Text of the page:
The tax regime created during World War II proved more resilient than the one that had emerged from the previous world war. A key reason was a prolonged postwar surge of remarkable economic prosperity rather than a severe recession like the one that took hold in 1920–1921. The prosperity following so closely on the heels of the Great Depression helped build a popular, bipartisan consensus behind the basic tax policy shifts undertaken during the Roosevelt administration.
After World War II a strong bipartisan consensus emerged behind the central purposes of the tax regime and the fiscal regime of which it was the central component. These purposes included a progressive distribution of tax burden through the income tax; management of total demand under a domesticated Keynesianism designed to avoid a recurrence of the Great Depression; funding a vigorous foreign policy (above all the prosecution of the Cold War); an expansion of various growth-oriented domestic programs within a broker-state framework; and an expansion of Social Security entitlements. The consensus remained strong until the 1970s.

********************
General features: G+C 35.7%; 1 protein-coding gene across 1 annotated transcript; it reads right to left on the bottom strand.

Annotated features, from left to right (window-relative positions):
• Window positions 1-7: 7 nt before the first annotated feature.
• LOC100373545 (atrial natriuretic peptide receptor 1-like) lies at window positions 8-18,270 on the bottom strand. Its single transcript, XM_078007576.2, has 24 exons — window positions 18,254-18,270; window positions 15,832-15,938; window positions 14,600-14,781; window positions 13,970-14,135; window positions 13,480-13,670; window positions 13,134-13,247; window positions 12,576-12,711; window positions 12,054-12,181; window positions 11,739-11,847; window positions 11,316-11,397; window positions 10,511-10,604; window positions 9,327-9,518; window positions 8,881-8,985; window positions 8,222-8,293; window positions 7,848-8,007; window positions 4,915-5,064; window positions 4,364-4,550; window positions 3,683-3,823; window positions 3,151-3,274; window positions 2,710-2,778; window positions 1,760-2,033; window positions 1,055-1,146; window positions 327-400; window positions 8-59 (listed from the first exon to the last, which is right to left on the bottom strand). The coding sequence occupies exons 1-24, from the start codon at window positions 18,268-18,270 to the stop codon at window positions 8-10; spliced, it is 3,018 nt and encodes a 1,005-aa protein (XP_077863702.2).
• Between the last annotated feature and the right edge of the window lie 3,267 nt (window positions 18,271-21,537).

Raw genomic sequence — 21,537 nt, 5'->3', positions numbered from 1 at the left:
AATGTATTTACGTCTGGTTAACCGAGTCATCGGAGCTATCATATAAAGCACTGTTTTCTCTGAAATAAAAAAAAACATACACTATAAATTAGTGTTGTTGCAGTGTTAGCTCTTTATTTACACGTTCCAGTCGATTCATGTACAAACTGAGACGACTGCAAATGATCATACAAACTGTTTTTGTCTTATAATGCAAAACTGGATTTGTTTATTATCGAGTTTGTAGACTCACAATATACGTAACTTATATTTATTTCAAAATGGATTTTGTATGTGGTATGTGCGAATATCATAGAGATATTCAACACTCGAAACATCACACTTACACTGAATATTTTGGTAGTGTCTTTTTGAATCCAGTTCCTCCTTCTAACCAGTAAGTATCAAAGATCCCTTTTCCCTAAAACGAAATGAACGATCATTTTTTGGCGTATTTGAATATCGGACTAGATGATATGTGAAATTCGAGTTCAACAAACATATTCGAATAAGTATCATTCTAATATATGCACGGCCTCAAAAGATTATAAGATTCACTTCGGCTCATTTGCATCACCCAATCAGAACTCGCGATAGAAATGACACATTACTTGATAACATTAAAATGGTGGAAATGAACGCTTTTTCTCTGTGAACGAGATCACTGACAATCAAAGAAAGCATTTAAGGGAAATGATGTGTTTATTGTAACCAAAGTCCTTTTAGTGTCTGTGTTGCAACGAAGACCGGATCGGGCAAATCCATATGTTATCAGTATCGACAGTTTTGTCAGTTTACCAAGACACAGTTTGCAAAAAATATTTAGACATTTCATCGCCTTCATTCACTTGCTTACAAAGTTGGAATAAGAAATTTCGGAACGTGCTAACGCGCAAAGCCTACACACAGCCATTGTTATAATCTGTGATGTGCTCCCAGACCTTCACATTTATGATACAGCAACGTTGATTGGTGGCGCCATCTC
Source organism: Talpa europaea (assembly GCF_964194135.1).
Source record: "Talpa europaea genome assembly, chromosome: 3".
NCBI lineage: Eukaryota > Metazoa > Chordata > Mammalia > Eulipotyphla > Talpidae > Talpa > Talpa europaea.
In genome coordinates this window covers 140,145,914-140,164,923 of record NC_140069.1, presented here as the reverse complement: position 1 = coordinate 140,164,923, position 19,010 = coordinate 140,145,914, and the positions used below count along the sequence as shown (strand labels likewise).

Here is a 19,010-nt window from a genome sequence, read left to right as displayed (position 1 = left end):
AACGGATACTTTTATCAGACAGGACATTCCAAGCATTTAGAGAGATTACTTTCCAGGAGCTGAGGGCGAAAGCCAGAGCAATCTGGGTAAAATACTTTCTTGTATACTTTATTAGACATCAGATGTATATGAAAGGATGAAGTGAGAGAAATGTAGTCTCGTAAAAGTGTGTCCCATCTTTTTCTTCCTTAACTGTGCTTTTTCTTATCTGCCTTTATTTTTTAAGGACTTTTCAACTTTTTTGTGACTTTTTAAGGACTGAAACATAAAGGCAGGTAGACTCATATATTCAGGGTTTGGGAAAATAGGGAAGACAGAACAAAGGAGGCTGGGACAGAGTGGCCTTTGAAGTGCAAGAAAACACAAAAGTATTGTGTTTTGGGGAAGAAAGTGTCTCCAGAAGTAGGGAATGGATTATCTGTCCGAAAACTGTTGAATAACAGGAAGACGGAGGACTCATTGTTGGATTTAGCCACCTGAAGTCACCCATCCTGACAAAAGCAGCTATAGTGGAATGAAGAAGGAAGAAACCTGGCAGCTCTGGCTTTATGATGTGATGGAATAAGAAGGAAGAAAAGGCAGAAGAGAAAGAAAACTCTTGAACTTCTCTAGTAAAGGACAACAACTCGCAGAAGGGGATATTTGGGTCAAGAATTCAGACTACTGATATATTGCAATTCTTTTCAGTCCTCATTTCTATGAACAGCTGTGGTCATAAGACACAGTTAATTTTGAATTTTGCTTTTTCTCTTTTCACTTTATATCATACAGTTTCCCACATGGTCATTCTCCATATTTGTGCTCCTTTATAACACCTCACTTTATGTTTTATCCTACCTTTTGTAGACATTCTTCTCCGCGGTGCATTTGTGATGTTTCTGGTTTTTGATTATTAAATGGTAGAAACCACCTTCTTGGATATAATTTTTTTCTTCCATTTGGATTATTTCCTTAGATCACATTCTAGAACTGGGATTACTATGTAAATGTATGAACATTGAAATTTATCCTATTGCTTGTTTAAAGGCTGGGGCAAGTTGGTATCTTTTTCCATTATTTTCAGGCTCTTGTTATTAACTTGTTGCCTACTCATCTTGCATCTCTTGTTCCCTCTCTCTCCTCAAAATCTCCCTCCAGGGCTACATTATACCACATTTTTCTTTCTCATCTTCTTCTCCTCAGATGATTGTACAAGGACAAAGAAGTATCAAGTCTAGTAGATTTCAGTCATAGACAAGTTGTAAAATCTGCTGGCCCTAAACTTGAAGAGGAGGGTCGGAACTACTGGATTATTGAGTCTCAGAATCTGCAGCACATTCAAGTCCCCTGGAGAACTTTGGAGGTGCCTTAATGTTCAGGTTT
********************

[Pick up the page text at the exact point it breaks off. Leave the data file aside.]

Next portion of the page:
Continual and significant cuts in personal and corporate income taxation reinforced political support for the regime. Until the 1970s the federal government was able to make such cuts while meeting its other fiscal goals. This was because of revenue bonuses produced by economic growth and inflation; the period between 1945 and the 1970s was “the era of easy finance.” But the tax cuts relentlessly undermined the fiscal regime, especially when joined in the 1970s by slower economic growth and faster inflation. While all income groups received some of the largesse from the cuts, the nation's poorest citizens received the smallest and the wealthiest the largest shares, partly because of the progressive structure of income taxation. Thus, the overall effect of the entire series of tax cuts was to reduce that progressivity that had been established during the New Deal and World War II. A long swing away from fiscal progressivism had begun.
The World War II crisis had institutionalized a new tax regime. It had three elements: (1) a mass-based but progressive personal income tax for general revenues; (2) a relatively flat-rate tax on corporate income, also for general revenues; and (3) a regressive payroll tax for social insurance.